Roster stuff

Angel Pagan is set to come off the Disabled List on Saturday, meaning the Mets will have to make a roster move. This is a good thing. Something probably needs to change.

Chin-Lung Hu, Scott Hairston and Willie Harris — the three bench players who have been with the club all season — have a combined .184/.264/.289 line in 114 at-bats. So far, Mets pitchers have a slightly higher OPS than Mets pinch hitters on the season.

I’m going to repeat that for emphasis: Mets pitchers have a better OPS than Mets pinch-hitters.

Hairston, the primary right-handed bench bat, has a .405 OPS against lefties. Harris, the primary left-handed bench bat, has a .540 OPS against righties.

I guess what I’m saying is the Mets’ bench could use a shakeup. Or a shakedown. Something.

Let’s think about this: If you were only concerned with providing Terry Collins the very best 25-man roster and not at all worried about keeping young players regularly on the field, how would you put together the Mets’ bench, using only in-house options?

Figure the backup catcher would stay the same. A platoon of Josh Thole and Ronny Paulino appears to be the team’s best option behind the plate.

So you need guys who can capably back up all the other positions, and ideally a good righty bat and a good lefty bat.

I get that you need a guy that can back up shortstop, and finding one isn’t easy. But you know how many innings Chin-Lung Hu has played at shortstop this season? One. He came in to relieve Jose Reyes in the bottom of the eighth when the Mets were down 10-0 in Philadelphia on April 29. (The Mets actually scored three runs in the top of the ninth that evening, but Hu struck out to end the game. No bottom of the ninth was necessary. I was out eating a burrito while it all went down; it was delicious.)

Knocking wood extremely hard right now: Jose Reyes has played all but one inning at shortstop for the Mets in 2011. Considering that, would it be so terrible to call Justin Turner the backup shortstop? Turner played 22 games at shortstop in Triple-A last year. He can’t boast Hu’s range in the field, but given the amount of workload, you’ve got to figure Turner is up to the task. And when Reyes needs a day off, the Mets could use Turner at short on a day fly-ball machine Chris Young is starting.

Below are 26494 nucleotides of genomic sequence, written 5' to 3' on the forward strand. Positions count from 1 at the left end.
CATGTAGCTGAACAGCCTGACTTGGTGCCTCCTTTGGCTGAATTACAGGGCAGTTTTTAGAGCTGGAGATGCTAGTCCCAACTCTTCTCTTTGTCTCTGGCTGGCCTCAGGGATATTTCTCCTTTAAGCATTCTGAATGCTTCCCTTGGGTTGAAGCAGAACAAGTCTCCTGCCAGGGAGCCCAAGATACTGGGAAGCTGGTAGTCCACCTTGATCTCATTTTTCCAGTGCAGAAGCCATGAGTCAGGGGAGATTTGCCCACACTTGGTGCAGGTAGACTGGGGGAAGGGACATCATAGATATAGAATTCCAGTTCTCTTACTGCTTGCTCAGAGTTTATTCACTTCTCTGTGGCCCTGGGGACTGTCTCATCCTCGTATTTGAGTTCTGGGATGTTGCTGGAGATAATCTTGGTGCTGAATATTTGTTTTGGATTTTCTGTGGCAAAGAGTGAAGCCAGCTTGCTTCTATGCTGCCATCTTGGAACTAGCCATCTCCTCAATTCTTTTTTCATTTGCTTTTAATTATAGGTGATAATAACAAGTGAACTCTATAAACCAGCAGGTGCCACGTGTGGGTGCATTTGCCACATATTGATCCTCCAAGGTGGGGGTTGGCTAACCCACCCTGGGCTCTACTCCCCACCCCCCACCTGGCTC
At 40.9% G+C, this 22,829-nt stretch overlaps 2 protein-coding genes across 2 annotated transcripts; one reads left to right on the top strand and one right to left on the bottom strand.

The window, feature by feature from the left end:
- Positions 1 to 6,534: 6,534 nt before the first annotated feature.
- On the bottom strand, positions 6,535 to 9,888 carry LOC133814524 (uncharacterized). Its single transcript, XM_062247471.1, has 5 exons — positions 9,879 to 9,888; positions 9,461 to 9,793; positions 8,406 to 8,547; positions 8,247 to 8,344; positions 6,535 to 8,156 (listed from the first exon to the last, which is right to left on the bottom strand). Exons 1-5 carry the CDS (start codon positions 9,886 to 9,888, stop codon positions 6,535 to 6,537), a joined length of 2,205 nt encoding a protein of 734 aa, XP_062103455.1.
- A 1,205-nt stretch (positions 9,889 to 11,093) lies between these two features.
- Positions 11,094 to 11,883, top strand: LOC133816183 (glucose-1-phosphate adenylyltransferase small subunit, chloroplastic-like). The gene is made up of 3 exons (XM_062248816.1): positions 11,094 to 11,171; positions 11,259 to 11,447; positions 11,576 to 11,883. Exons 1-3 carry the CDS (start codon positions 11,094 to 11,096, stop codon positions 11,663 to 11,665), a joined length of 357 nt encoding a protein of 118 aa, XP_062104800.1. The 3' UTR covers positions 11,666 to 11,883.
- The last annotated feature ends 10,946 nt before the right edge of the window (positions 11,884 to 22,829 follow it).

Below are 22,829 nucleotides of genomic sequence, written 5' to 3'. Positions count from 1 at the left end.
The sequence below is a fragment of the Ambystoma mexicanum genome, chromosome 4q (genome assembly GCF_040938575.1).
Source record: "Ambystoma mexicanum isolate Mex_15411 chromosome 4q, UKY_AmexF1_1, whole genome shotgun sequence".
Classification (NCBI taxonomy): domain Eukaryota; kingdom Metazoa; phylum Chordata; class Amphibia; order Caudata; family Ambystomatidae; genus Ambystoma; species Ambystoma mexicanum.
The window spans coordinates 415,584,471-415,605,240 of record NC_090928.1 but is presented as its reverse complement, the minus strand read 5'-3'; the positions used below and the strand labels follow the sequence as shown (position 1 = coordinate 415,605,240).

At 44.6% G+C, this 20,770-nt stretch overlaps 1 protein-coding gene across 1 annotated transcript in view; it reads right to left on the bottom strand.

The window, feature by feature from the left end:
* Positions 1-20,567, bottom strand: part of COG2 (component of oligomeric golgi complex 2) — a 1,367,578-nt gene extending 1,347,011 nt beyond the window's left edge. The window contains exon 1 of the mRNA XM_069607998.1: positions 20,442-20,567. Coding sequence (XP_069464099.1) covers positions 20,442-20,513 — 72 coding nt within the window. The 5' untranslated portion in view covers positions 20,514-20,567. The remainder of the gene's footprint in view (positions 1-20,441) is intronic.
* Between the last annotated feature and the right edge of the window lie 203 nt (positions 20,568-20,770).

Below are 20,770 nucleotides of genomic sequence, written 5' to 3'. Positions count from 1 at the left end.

The only hiccup there, I suppose, is that when Turner starts against a tough left-hander, the Mets can’t take him out of the game for a pinch-hitter lest they have no one to back up shortstop if they need to pull Reyes. But then how often are they going to want to pull Reyes? And if they’re forced to take Reyes out, they’ve probably got bigger problems than finding an emergency shortstop for a couple innings late in a game.

Now if we’re still talking fantasy-world best-roster stuff, you’d probably want Kirk Nieuwenhuis and Lucas Duda on the bench. Neither has done much to show he can be a solid Major League pinch-hitter yet, but they both hit left-handed with power and have hit righties very well in Triple-A. Because there are so many more righty relievers than lefty ones (obviously), ideally a team would have more lefties than righties on the bench.

You do need a righty bat though, and a case could be made for Hairston. Though he’s off to a brutal start, he’s not terribly old and he has hit lefties well in the past. Plus he appears apt to back up center field, no small feat.

Of course, carrying a bench of Paulino/Thole, Turner, Duda, Nieuwenhuis and Hairston would give a team three backup outfielders and only one backup infielder, not a great balance. Righty-hitting Nick Evans is off to a slow start in Triple-A, but he could replace Hairston and play the corner infield (and outfield) spots.

But that’s just an exercise. Young players should be given regular playing time, and Nieuwenhuis in particular needs to be in an everyday lineup.

But Duda and Evans are both 25, getting up past prospect age. Duda, as a lefty bat with way more power than Willie Harris, seems particularly apt to help the big club. Could Terry Collins get him enough playing time to justify keeping him around?

Harris certainly hasn’t been wanting for playing time, and though that’s mostly due to the injuries to Pagan and Jason Bay, a) there are always injuries and b) if Duda becomes the primary lefty bat off the bench and backup in left, right and at first, you have to figure there are 200+ at-bats for him somewhere. How much more valuable is playing every day in Triple-A than sporadic play in the Majors for a 25-year-old?

I don’t know. Just thinking out loud here. The Mets’ bench has been really bad, is all.

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